Judging the 2018 Alexa Prize Finals

It was an honor to be a judge for the 2018 Alexa Prize Finals. The work being done by Amazon and these teams in the rapidly advancing field of conversational artificial intelligence is exciting and I’m can’t wait to see what comes next! It’s my opinion that this is a crucial next step in the development of AI and is advancing the continued evolution of the ways we will interact with so much of our technology in the future. Here’s a video recap of this year’s competition.


Educating Our Future Workforce

On Tuesday, I had the honor of kicking off Edmonds Community College’s “Kickoff Week”, addressing the professors and administrators there about “Educating Our Workforce in the Age of Artificial Intelligence.” We continued with an hour-long Q&A/conversation following the presentation and I really enjoyed seeing how proactive and engaged everyone was. We had such a productive conversation around so many important topics and potential strategies! From artificial intelligence to diversity issues to the rapidly growing space industry, we explored new ways to help prepare their students to be part of the rapidly changing workforce.

Futurist Richard Yonck

Futurist Richard Yonck

Space industry forecast

Back to School Days

I spent an amazing couple of hours with a few dozen students at the University of Washington’s “Smart Machines & The Future of Humanity” course on Monday. While not focused on focused on futures methodology, I’m really pleased to see college courses focused on trying to anticipate and understand the future. Insightful questions and conversations confirm my belief in our world’s next generation of stewards. The “Future of Humanity” is in good hands.

A New Edition

“Revolution in Emotional Computing”, the Chinese language edition of “Heart of the Machine” is now available in China! Just in time for Chinese New Year! With a cool cover and some amazing testimonials, it’s very exciting to see this new edition finally out!

Apparently, most of that country’s publishing takes place in Taiwan, so this book edition can now be purchased here. Additionally this series of three articles in Storm Media discussed and promoted the book at length.

Richard and TED’s Excellent Adventure

Okay, titling this post “Richard and TED’s Excellent Adventure” is a bit corny, but it’s accurate too. My experience applying to, preparing for and presenting at my first TEDx event was a most excellent adventure! The quality of TEDxSnoIsleLibraries’ organization and coaching was superb and it was both a pleasure and an honor to speak alongside so many interesting and passionate people. If you’ve ever wanted to do a TED talk – more importantly, if you have an “idea worth spreading” (the official TED slogan), then I highly recommend getting in contact with a nearby TEDx event. (There are literally thousands of TEDx taking place around the world!)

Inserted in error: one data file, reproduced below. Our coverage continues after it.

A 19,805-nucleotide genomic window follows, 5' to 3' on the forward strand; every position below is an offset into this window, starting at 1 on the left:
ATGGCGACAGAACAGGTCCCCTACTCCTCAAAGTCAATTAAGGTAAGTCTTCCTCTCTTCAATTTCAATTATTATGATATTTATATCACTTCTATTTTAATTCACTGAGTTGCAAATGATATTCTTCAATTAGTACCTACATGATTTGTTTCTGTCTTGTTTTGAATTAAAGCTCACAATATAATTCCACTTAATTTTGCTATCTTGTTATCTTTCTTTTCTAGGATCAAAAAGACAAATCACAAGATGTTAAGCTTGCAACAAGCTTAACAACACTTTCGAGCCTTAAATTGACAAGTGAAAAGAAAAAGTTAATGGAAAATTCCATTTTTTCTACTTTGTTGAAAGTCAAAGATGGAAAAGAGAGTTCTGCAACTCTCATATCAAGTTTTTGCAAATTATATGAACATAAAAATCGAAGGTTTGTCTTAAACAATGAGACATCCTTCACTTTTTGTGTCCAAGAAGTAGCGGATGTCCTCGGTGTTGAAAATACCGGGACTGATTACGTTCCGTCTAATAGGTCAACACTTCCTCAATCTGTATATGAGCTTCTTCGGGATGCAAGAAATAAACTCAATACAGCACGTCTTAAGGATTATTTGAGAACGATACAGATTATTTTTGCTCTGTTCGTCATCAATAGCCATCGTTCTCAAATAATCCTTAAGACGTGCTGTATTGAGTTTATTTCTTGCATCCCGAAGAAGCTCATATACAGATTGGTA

What was my “idea worth spreading?” I spoke about how technology has transformed human intelligence throughout history and how it is likely to continue to do so well into the future. It’s just one small component of a new book I’m working on, which should be out in 2019. So think of this as an early peek!

Judging Amazon’s Alexa Prize

You may not be able to judge a book by it’s cover, but you certainly can judge a bot by its conversation! I recently had the pleasure of being one of the finalist judges for Amazon’s $2.5 million Alexa Prize. This inaugural competition focused on the grand challenge of building a socialbot that can converse coherently and engagingly with humans on popular topics for 20 minutes. That’s quite a challenge, especially given that most of us know probably some people who would have trouble meeting this challenge. While this is still early days, organizers said the teams had already made considerable progress in this first year. Many hope the challenge will be met in the next few years.

For this year’s competition, final announcements and awards were made at AWS re:Invent 2017, Amazon’s annual development conference held in Las Vegas. The winning team was Team Sounding Board, University of Washington, with an average score of 3.17 and average duration of 10 minutes and 22 seconds. The student team members will share in the $500,000 prize, with the other two teams, Team Alquist, Czech Technical University, Prague, Czech Republic and What’s Up Bot, Heriot Watt University, Edinburgh, Scotland, UK winning $100,000 and $50,000 respectively. All teams remained anonymous to the judges throughout the competition.

For me, it was extra exciting because this is such a key AI component in what will I anticipate will soon be the development of personal digital assistants. Not only that but it’s highly relevant to the new book I’m currently working on.